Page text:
Along those lines, your second suggestion sounds even more attractive if I understand it correctly. But what, in layman's terms, is a ".mkv" file? It sounds familiar but again I am a novice-to-intermediate level pc user so all the different file types don't really mean much to me. I wouldn't technically know a ".mov" file from a ".rma" file from a ".wmv" file. I only know that each requires different software to be able to run on my desktop pc and notebook, and that my set top media center, network-capable blu ray set top players, and internet/media capable HD plasma tv can recognize and play some or all of these file types depending upon how I set up the hardware interfaces.

Thus, how would I convert my h264 files to .mkv files? What pc program/ application performs this function? Would I be merely copying the h264's as new mkv.'s or would the process permanently convert the original files? (My guess is probably the former, but I don't want to assume.) If the former, would I need to have the equivalent empty hard drive space, as with certain ripping programs?

Finally, and most importantly: need the BD drive be actually BD write-capable or can it merely read blu rays and be just dvd/cd-write capable? I ask because my Sony VAIO notebook's built in ROM drive reads blu rays but burns most other formats except blu-ray. Perhaps I misunderstood, but that's what I think you suggest in option 1 above. If all I need is a good authoring software and a dvd burner then maybe I don't need a separate bd burner at all? Furthermore, maybe I don't even need the authoring software but just need to know how to do the h264/mkv file conversion & then burn to dvd???

It would be nice NOT to have to purchase another disc drive at this time, 'cause it would save me upwards of $200 bucks! But even if I do still need to purchase a true blu-ray burner, you've convinced me that I probably don't need that overpriced Sony. An Aluratek or Buffalo burner would no doubt suffice, which is at least a $50 savings. That pays for a spool or two of blank dvd +/- DL's! LOL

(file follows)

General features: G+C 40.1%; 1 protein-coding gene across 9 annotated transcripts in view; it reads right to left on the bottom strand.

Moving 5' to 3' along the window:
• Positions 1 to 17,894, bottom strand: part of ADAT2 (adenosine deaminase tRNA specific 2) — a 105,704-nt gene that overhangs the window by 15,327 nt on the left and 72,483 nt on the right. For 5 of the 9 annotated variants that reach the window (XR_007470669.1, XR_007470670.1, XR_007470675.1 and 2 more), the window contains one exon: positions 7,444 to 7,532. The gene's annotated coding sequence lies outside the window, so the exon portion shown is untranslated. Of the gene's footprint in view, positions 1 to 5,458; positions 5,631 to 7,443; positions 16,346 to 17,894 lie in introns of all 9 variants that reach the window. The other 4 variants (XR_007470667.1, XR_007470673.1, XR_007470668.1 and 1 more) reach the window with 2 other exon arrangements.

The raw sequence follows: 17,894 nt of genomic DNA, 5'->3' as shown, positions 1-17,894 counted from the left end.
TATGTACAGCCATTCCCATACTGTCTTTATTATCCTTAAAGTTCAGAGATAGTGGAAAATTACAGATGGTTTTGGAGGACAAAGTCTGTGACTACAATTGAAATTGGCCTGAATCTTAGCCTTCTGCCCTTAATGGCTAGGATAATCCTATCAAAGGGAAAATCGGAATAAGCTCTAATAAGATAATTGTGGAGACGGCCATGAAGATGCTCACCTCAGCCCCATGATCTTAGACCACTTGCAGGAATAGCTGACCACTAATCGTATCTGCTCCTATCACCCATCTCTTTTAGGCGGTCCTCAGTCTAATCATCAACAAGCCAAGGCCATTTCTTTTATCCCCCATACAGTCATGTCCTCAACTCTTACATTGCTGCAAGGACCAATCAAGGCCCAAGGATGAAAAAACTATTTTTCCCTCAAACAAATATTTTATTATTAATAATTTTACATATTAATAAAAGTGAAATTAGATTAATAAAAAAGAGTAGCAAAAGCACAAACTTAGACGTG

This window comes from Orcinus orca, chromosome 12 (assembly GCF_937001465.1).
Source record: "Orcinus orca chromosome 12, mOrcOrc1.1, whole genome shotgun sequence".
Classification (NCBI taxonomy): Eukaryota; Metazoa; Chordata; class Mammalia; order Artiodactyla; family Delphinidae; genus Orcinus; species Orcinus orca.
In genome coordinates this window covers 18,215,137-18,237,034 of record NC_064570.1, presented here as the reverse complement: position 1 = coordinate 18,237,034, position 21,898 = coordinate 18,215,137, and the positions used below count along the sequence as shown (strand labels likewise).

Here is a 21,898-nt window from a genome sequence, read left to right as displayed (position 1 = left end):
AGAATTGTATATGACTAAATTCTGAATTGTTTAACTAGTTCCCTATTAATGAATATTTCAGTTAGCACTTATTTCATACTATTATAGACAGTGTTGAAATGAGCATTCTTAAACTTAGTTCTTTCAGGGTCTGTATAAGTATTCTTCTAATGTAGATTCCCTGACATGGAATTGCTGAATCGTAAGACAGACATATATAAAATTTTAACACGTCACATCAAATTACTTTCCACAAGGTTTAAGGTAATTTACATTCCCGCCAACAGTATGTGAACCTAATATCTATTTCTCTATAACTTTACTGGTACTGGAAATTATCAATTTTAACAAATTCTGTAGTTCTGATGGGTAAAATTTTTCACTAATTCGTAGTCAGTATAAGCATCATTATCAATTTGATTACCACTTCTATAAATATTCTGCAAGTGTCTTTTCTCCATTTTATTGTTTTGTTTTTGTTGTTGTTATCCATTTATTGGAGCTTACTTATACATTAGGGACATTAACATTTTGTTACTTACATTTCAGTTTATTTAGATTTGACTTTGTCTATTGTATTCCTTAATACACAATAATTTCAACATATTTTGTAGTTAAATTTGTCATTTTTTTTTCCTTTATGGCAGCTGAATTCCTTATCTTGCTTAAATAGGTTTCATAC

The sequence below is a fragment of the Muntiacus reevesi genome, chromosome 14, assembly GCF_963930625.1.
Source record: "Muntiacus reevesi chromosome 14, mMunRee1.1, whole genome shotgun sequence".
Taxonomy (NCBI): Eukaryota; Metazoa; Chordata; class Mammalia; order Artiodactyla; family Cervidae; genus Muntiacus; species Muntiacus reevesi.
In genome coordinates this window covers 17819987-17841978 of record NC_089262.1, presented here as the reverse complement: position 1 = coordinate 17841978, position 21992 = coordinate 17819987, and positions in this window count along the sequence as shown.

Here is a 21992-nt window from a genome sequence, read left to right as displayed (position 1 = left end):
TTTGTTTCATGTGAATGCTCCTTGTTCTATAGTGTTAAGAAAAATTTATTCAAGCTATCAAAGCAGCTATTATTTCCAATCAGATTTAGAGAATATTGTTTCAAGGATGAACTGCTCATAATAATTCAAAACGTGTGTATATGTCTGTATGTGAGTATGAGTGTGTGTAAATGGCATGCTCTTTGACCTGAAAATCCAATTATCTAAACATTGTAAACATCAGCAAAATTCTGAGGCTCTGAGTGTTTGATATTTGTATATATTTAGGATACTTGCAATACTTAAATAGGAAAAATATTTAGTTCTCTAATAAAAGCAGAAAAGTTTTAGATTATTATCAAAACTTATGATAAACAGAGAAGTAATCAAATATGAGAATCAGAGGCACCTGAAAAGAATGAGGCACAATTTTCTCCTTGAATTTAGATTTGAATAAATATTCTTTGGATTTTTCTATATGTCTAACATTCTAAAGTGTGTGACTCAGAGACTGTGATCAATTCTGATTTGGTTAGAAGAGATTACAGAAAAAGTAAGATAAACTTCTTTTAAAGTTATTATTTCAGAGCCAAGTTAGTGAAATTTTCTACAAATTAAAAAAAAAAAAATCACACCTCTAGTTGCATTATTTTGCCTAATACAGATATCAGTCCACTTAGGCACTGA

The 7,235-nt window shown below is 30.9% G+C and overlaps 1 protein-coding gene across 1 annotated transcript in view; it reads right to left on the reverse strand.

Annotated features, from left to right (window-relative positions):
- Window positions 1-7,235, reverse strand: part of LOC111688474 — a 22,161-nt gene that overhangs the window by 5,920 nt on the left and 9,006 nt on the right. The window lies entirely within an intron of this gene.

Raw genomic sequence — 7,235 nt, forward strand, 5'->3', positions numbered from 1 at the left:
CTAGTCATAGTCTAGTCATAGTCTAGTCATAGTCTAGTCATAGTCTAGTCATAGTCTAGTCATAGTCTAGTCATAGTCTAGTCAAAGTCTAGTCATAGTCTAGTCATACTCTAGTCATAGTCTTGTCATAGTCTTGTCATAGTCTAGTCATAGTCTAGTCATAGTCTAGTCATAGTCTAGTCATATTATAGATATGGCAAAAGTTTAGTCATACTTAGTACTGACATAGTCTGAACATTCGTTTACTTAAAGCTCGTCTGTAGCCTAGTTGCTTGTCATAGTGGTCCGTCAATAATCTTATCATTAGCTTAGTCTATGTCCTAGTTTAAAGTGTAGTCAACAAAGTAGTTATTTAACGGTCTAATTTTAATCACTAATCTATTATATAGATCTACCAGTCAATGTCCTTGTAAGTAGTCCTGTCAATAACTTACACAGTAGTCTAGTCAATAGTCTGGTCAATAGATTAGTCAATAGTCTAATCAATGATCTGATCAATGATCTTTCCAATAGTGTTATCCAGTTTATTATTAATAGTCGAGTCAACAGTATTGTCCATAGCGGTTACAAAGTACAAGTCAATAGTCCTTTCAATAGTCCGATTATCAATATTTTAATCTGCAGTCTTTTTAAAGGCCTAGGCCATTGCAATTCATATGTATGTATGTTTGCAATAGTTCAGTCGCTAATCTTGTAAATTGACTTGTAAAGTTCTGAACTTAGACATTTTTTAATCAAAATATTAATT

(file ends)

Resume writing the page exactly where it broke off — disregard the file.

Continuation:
Whew! Sorry for the barrage of questions. I do greatly appreciate the advice you've given so far, and hopefully you won't mind elaborating further.
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Old 05-15-2011, 01:34 PM
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A BD-5 is a *really* cool airplane-

http://en.wikipedia.org/wiki/Bede_BD...ns_.28BD-5B.29

...oh, you mean a Bluray

A BD9/5 is a dual (9) or single (5) layer DVD authored to "look" like a lower capacity BluRay disc to a bluray player.

However, all you need to do is re-package/remux your h264 video fles into a MKV container, or even just an .mp4 container.

http://en.wikipedia.org/wiki/Matroska

http://www.tech-faq.com/mkv-file.html

This site should have all the guides/HOWTOs you need.

http://www.videohelp.com/

But in brief, all you should have to do is load the h264 file into Avidemux

http://avidemux.sourceforge.net/

select "copy" video and "copy" audio (no transcoding) then Save with .mkv as the output container.

If the audio is not MP3 already, you may want to select MP3 (or AC3 dolby) for Audio vs "copy" to save sapce and/or make the .mkv output compatible with the most hardware.

Then just burn the .mkv file to a DVD in data mode.